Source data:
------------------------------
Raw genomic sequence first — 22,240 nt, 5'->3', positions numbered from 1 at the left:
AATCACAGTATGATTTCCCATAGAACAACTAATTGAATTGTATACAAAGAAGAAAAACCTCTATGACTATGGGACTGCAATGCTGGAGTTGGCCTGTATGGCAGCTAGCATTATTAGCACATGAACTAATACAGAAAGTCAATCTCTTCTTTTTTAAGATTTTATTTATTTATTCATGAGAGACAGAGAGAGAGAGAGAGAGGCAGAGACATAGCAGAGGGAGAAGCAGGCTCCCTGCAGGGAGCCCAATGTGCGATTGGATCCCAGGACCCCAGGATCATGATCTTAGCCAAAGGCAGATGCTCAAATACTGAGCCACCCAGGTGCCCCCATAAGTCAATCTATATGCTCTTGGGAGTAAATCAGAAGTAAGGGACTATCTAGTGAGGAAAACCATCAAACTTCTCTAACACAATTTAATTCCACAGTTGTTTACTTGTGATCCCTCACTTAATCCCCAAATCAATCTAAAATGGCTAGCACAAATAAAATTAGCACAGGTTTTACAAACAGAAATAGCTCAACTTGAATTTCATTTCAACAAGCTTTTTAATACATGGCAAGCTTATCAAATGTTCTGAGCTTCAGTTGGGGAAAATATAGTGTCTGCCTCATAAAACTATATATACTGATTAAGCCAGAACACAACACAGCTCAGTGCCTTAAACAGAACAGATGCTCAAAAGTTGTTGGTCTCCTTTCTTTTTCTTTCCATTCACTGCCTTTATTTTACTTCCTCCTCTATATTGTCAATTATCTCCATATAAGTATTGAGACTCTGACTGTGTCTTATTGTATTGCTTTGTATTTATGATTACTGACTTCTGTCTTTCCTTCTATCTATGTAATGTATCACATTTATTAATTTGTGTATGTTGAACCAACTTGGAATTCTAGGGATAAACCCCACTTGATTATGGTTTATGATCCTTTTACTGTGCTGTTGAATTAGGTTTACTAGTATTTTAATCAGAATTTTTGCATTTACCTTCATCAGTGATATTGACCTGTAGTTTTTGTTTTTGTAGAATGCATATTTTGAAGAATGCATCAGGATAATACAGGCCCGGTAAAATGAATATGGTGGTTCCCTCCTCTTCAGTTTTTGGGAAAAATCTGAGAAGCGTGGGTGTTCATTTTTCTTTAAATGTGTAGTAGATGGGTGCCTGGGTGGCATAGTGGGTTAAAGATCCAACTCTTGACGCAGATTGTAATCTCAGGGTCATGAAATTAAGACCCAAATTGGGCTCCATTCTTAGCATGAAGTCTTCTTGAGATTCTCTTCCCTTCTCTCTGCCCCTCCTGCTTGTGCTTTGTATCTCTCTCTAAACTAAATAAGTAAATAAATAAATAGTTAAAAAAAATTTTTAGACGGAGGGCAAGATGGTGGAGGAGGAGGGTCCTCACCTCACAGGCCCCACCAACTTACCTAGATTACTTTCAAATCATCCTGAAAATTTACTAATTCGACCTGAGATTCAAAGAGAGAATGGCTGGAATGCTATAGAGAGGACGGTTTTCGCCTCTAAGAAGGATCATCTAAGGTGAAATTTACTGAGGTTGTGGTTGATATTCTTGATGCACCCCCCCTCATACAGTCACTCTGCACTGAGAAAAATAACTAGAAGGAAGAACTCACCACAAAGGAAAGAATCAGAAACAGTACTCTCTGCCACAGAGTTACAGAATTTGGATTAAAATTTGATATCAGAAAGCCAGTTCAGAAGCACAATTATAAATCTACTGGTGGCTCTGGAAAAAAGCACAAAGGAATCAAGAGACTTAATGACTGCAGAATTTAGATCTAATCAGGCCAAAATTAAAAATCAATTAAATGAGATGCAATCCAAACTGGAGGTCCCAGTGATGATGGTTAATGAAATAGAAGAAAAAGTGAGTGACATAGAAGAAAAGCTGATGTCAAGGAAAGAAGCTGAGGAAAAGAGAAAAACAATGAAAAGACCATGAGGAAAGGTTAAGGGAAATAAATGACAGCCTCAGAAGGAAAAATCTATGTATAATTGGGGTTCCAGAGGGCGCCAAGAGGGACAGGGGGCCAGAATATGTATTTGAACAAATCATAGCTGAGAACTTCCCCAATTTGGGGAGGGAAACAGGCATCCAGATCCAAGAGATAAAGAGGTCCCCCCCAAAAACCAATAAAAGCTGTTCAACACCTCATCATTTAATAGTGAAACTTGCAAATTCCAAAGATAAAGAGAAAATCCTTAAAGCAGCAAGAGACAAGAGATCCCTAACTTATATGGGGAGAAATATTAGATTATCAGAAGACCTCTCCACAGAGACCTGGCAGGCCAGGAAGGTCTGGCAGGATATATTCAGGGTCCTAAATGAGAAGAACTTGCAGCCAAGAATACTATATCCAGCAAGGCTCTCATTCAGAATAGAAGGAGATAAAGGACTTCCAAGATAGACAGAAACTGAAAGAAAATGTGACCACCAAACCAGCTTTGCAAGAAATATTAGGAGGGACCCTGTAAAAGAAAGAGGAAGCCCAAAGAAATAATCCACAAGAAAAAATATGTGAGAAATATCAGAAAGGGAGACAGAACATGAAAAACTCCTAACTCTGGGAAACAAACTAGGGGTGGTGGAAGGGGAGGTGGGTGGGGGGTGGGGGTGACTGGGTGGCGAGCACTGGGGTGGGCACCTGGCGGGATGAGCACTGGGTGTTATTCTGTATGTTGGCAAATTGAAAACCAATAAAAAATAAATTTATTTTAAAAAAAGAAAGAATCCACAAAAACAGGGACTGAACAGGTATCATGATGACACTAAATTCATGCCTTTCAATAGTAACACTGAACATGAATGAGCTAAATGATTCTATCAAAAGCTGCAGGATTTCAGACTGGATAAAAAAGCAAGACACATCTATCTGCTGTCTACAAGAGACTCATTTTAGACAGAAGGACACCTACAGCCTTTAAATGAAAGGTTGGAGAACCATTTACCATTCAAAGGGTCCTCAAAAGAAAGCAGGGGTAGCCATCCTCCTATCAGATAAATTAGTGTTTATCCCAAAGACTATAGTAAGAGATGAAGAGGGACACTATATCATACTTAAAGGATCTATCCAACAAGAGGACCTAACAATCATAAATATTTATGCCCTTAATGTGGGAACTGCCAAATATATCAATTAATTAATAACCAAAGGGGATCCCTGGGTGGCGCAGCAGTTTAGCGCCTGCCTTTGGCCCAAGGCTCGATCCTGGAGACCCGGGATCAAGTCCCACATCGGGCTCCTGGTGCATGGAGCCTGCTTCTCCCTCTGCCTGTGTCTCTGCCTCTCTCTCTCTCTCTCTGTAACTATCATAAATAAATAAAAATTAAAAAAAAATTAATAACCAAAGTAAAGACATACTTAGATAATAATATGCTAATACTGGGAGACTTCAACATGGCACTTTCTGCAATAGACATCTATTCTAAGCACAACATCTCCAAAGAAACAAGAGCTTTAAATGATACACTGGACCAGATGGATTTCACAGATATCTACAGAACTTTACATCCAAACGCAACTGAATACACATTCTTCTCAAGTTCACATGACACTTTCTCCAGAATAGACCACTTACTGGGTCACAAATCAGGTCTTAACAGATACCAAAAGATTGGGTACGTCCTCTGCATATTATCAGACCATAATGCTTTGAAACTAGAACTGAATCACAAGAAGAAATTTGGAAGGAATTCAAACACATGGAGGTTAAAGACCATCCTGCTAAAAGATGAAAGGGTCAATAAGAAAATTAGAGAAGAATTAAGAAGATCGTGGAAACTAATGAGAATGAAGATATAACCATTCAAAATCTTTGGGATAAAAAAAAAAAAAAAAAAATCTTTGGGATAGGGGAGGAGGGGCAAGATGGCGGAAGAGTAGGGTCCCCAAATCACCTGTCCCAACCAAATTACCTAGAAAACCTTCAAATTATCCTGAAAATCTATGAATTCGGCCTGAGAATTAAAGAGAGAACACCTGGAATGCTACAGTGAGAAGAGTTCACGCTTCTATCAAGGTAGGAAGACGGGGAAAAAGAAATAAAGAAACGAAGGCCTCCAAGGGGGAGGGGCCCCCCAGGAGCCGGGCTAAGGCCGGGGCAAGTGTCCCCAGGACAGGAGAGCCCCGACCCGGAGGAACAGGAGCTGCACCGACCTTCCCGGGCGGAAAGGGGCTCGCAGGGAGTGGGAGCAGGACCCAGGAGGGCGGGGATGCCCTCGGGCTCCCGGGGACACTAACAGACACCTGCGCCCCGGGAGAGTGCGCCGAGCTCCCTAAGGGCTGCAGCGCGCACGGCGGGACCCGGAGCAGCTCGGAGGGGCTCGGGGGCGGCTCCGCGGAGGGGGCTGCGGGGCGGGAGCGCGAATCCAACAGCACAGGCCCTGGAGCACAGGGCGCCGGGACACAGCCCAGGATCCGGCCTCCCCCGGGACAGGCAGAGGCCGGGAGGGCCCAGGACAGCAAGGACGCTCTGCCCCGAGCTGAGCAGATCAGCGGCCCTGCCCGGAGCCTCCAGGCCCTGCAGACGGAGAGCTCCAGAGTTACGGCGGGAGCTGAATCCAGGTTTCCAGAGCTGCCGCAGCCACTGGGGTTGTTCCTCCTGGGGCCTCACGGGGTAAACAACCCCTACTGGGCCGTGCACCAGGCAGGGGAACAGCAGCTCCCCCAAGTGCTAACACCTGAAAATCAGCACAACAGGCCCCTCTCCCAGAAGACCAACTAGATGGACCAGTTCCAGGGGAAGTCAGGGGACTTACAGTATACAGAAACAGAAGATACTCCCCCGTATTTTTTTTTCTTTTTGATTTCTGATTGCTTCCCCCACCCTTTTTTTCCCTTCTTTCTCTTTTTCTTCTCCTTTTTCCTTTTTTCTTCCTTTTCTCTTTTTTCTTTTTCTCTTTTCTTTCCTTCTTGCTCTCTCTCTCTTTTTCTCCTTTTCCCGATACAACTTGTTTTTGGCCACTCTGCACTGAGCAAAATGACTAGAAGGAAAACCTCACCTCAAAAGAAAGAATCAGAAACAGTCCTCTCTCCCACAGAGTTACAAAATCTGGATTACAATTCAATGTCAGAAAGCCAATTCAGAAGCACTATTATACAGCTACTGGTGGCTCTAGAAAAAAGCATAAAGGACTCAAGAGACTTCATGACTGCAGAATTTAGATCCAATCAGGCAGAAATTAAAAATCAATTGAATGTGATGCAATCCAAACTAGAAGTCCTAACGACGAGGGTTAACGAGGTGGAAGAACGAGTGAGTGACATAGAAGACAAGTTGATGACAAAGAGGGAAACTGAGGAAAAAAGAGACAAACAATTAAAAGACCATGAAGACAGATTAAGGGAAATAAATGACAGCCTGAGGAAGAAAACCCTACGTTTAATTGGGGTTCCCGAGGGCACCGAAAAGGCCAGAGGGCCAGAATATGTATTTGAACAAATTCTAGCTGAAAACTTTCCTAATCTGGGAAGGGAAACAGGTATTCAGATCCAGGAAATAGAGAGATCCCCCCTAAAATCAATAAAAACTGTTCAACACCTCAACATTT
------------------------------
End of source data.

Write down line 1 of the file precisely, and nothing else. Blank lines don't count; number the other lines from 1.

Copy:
Raw genomic sequence first — 22,240 nt, 5'->3', positions numbered from 1 at the left: